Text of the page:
It’s definitely time for administrators, teachers and parents to take a hard look at the messages they’re sending kids and how they’re following up on that message. For starters, can’t parents “just say no” when kids say they want to “do it all”? Well, it’s tough.  We say to our kids, “How can you?” and then they remind us of the numerous upperclassmen who were trotted out and praised mightily on welcome night, who appear to “do it all” and are alive to tell about it.  Kids figure, if that high school boy and girl can do it, so can I. And the parents let them give it a try…It’s not until the kids and parents are knee-deep (or is it waist-deep?) in several activities that we realize that “lifestyle” is a lot harder than it looks, and a lot harder to change.

As mentioned earlier, to help ease the pain of a
multitasking teen, there needs to be more coordination of schedules and sharing of information between coaches, directors, teachers and administrators.  Surely in this computer age there’s a way to at least coordinate activity and testing schedules.  For example, when football players, trainers, cheerleaders, band members and the drill team are required to be at an “away game” on a Thursday evening, from right after school until late at night, couldn’t teachers at least push their Friday quizzes or tests until the following Monday, or extend the Friday due date for a major project? Should kids really even have homework due on a Friday like that? 

At the same time, if administrators are going to keep using super-involved kids as examples of how to be a good, well-rounded high school student, then they also need to let them inform the newcomers, both kids and parents, how it’s really done so they can make more informed decisions when choosing classes, and get needed tips to help during the year.  Let us have a Q and A with those high-achieving kids. Let us find out about how they cope, or maybe how they don’t cope.  Are all of their core courses advanced? Do they have room in their schedule to attend tutoring, or have they had to hire a private tutor in order to keep up their grades? How much sleep do they get on average? Do they have a job? How do they handle all the fundraisers involved with their various activities? How do they stay organized? How do they keep up with basic stuff like keeping their room clean and doing laundry? (Our high school has just started a once-a-week class for freshmen called S.O.S., which brings in senior girls and boys to teach about how to be successful at the school, and I’m hoping that what they cover is similar to what I’m talking about…)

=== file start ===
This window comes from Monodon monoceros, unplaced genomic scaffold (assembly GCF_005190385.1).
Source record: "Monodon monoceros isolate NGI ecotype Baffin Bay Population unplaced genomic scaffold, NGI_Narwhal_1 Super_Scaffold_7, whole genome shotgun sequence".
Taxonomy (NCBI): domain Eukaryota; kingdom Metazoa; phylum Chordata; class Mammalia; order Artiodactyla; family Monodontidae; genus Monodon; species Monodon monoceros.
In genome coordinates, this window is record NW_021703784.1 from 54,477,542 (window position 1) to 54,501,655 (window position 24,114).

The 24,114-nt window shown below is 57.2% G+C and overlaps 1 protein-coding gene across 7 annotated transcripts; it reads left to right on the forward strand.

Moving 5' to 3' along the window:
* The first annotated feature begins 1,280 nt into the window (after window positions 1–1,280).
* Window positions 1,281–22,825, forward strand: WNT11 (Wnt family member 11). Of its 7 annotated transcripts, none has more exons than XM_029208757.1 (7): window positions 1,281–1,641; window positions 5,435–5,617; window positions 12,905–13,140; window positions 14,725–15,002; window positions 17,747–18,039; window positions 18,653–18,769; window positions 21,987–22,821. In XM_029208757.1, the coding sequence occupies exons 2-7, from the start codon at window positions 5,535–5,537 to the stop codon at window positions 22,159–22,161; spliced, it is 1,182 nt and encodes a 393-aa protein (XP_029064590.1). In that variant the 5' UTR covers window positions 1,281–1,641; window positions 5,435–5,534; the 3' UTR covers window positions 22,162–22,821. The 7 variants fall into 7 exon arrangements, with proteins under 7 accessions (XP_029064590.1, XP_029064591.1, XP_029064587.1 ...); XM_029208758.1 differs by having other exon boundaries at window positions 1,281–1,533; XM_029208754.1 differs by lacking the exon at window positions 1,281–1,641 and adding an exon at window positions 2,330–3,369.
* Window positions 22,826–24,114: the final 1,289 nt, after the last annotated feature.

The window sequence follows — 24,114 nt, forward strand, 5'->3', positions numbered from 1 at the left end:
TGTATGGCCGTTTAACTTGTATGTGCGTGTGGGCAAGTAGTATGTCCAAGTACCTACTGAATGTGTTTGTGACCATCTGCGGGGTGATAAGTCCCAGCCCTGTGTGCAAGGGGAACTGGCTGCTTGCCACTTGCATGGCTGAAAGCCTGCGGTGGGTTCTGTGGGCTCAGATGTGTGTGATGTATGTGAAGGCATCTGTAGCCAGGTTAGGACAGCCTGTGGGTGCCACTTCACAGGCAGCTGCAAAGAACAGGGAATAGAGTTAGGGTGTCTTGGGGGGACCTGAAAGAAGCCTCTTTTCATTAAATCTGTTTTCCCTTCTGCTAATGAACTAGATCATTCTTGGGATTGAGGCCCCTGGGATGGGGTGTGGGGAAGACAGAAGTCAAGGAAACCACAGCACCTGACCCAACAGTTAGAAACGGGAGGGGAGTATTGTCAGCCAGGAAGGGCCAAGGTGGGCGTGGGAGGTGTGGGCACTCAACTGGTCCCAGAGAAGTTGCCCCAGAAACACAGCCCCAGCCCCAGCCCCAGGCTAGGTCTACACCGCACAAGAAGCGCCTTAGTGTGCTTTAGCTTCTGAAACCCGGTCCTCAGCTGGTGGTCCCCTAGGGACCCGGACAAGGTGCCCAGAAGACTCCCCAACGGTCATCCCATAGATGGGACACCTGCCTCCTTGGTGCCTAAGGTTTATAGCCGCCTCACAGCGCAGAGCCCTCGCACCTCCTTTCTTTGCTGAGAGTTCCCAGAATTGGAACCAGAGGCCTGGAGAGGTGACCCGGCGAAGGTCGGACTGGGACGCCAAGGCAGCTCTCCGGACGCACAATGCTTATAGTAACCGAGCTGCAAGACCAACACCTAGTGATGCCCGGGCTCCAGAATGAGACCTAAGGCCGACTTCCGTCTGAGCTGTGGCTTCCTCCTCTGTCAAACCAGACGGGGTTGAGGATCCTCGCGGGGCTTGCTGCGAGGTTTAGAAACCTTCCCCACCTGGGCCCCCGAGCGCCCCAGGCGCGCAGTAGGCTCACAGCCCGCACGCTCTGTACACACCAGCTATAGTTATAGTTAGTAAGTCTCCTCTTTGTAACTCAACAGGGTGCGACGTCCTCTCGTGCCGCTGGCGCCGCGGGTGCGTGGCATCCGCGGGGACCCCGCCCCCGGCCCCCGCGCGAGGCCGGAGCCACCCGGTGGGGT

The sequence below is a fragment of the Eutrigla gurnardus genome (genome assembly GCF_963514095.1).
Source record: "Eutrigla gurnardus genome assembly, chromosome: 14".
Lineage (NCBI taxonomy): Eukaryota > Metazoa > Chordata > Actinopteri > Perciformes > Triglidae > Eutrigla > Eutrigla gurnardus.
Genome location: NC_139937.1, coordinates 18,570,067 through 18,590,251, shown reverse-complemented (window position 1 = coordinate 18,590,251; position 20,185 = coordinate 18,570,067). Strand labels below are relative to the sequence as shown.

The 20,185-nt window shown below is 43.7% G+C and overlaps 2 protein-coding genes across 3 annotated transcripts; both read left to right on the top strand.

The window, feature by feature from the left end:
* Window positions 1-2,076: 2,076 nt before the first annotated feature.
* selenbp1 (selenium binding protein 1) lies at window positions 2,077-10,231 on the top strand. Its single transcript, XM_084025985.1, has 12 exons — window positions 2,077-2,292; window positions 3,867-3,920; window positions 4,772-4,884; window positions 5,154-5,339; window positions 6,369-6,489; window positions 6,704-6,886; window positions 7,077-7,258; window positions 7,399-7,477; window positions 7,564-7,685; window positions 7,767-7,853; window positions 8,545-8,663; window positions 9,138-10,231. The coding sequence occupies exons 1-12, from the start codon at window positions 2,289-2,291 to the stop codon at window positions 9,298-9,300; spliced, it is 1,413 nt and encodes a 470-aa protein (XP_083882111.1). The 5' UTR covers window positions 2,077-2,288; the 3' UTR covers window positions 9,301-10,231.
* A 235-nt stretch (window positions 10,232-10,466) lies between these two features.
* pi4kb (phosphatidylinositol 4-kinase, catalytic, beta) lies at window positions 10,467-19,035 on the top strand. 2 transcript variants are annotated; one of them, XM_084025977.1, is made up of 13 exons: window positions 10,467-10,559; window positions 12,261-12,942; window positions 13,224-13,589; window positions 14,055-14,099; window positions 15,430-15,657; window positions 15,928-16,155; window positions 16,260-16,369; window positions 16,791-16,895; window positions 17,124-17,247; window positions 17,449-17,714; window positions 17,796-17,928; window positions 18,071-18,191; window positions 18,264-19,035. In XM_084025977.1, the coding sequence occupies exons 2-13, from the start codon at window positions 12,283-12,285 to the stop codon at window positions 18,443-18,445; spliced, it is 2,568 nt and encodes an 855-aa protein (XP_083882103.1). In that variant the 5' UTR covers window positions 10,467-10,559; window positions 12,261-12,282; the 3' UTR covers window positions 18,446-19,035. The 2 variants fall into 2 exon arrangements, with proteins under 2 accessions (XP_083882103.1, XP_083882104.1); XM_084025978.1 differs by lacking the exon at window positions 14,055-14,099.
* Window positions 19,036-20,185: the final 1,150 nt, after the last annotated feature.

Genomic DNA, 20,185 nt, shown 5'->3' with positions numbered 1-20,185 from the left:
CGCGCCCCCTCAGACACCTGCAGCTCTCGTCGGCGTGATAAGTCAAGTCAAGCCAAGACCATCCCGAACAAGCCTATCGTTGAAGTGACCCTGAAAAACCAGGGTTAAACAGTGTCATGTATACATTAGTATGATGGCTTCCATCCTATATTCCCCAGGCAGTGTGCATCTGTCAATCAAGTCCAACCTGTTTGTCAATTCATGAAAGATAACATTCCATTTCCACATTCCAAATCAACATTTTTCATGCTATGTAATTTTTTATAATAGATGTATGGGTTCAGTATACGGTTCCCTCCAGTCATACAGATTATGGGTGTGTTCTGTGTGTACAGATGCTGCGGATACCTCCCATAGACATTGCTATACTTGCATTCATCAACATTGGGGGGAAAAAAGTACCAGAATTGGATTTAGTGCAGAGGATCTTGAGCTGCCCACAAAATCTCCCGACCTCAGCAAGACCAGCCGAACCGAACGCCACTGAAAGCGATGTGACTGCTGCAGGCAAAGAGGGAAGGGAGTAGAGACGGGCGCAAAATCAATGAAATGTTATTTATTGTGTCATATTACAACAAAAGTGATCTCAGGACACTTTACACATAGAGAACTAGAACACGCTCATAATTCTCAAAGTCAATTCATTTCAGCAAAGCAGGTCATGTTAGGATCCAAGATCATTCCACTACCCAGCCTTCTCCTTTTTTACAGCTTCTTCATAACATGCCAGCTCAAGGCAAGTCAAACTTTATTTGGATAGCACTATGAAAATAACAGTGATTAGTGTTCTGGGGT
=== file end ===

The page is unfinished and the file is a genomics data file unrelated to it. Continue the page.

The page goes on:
More than anything, I think we need to start valuing quality over quantity. If a kid is involved in only one, maybe two, activities, yet does them well, and keeps all their grades at a B or higher and manages to “stay out of trouble”, isn’t that praise-worthy? Isn’t that the kind of kid who’s probably the most balanced, because maybe they’re healthier, and maybe they’re also spending time with their families and friends, or exploring their community, or just enjoying life instead of being stressed-out all the time?

Might not make for a very exciting dog and pony welcome show, but it sure would be a meaningful one…

7 thoughts on “Empty Promises: Are We Failing Our Kids By Telling Them They Can “Do It All”?”

  1. LOVED THIS ARTICLE! Very well written Patty. You should mail a copy of this to the schools in your area. Let your voice be heard!!!! 🙂

  2. Bravo! Your blog should be required reading for every high and middle school student and their parents. Only one suggestion–on that panel of students sharing how they “do it all” require that their parents also participate in the discussion so you can get the real story.

  3. Well said. It’s not even about really enjoying some of the activities kids get into nowadays; it’s about having enough “stuff” to put on your college résumé. I taught at a highly competitive private college prep high school in the Metroplex for 6 years. One year they had to have 2 valedictorians because the difference in their GPAs was .0001 ! The second place student probably got a 99 on a quiz one day when she was sleep-deprived.

    Regarding your suggestion that teachers move the testing and project dates around to accommodate this: pretty much impossible, since, for the same reasons that kids can’t make it all happen, in spite of marvelous organization, teacher’s can’t produce the ideal syllabus, which requires constant on-going evaluation, that would accommodate the needs of every athletic event, play rehearsal schedule, projects due in other classes with other teachers, and a long list of etceteras without stepping on somebody’s toes. Somebody has to stop the roller coaster and say that enough is enough, and tell kids it’s OK if they are only in one or two things, and learn to pick their 2 favorites. Or something similar. And for the record, I can’t tell you how many hundreds of hours I spent after school administering make-ups for quizzes and tests because I did actually try to accommodate students with their extra-curricular activities. There has to be a better way.

  4. Thanks for writing and thanks for the insights– I was hoping someone from the secondary education world would chime in!